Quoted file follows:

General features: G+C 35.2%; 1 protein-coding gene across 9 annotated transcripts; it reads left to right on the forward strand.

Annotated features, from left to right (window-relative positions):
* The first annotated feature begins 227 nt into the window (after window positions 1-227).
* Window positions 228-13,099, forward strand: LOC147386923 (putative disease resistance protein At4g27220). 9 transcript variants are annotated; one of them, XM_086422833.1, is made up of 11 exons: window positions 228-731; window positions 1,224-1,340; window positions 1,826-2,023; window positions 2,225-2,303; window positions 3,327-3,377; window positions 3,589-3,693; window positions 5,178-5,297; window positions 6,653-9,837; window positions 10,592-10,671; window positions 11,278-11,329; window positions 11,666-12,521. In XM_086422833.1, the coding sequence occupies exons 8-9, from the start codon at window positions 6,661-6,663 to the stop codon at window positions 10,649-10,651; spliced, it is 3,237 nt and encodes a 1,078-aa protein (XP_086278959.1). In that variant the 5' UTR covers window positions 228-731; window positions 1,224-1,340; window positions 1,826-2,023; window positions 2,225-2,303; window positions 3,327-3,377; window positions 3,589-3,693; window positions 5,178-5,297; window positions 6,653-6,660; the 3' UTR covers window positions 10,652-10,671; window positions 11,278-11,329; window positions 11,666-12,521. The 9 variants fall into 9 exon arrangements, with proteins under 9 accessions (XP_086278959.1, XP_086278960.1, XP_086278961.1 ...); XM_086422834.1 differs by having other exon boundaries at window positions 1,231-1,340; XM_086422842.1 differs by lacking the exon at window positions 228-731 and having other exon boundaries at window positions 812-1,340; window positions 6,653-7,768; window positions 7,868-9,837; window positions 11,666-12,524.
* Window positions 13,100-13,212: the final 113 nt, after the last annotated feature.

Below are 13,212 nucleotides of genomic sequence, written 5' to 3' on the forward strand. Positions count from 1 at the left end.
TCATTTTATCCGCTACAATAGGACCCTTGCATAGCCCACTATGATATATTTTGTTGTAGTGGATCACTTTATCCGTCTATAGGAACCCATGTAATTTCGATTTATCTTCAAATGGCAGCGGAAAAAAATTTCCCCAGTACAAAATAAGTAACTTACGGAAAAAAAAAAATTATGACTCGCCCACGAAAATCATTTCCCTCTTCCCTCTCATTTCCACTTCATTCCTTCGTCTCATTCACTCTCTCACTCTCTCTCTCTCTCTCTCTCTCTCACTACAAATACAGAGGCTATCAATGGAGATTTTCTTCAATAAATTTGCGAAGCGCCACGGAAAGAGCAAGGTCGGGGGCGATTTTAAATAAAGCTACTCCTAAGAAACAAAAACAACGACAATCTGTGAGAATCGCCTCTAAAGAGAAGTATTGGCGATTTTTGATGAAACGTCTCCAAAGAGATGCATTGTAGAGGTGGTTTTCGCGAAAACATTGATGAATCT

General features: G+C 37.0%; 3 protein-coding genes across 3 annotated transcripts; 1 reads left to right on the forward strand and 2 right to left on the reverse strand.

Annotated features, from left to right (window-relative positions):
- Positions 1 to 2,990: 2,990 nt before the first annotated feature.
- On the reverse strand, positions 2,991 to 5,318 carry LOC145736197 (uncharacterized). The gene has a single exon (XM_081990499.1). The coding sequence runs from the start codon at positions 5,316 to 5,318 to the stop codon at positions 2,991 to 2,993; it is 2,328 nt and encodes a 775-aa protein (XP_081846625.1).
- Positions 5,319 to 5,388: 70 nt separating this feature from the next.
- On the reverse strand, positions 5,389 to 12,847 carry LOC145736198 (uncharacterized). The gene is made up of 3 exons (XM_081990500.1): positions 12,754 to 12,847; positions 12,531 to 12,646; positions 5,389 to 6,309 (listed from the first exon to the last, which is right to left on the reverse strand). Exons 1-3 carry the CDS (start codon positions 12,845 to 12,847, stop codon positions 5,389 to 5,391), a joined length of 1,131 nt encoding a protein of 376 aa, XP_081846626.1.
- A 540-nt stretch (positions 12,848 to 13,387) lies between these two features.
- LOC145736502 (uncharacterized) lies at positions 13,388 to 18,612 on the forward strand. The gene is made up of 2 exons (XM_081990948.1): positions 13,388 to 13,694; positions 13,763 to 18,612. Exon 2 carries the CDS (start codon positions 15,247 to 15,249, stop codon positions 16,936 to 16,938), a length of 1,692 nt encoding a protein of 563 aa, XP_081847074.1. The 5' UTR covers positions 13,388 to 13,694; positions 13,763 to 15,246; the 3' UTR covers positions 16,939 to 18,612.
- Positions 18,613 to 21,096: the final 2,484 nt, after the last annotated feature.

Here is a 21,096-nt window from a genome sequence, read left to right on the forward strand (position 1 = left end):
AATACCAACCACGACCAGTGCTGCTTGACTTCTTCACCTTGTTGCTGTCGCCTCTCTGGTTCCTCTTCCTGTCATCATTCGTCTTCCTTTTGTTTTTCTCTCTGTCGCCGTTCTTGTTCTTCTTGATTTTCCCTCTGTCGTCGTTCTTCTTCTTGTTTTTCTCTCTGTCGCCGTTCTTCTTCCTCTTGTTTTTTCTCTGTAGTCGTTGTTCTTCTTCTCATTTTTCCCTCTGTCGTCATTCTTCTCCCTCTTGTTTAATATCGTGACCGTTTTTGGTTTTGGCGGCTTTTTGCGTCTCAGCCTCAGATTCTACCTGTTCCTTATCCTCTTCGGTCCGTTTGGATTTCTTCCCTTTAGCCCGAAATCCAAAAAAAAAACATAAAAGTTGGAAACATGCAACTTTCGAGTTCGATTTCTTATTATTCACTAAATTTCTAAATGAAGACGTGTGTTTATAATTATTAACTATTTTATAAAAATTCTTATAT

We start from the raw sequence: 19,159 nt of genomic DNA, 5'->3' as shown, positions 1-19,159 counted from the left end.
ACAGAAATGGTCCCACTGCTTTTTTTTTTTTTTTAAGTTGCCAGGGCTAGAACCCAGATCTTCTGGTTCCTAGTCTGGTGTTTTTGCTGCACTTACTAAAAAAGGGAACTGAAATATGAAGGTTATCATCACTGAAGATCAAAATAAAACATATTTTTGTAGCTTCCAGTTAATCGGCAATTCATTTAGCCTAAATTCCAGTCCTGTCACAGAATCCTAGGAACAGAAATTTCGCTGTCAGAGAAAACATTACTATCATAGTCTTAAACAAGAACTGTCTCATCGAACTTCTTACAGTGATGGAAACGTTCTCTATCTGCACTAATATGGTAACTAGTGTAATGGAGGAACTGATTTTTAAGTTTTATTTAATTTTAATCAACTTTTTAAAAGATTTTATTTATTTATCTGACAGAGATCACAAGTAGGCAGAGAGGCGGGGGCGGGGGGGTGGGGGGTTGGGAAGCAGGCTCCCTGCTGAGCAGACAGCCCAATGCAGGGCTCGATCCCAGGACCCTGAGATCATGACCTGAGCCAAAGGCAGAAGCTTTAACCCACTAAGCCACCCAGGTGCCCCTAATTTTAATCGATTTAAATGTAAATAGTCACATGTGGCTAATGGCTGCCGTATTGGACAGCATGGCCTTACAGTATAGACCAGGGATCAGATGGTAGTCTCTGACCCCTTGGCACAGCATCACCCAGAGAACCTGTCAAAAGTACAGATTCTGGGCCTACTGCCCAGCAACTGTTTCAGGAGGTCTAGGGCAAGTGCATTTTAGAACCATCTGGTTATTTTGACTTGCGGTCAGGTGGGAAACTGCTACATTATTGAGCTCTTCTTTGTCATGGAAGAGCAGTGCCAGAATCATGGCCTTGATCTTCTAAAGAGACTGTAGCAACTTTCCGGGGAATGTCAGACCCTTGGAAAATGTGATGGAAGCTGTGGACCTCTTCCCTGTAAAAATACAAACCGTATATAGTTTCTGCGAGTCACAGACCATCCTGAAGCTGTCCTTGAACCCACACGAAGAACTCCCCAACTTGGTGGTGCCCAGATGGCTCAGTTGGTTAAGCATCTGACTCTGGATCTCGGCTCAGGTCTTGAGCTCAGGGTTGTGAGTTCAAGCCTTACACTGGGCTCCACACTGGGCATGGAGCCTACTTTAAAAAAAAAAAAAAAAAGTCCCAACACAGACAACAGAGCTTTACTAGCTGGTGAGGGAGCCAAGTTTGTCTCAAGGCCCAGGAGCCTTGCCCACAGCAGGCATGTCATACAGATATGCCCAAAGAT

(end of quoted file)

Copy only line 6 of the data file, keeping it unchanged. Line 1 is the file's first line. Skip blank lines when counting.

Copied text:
Below are 13,212 nucleotides of genomic sequence, written 5' to 3' on the forward strand. Positions count from 1 at the left end.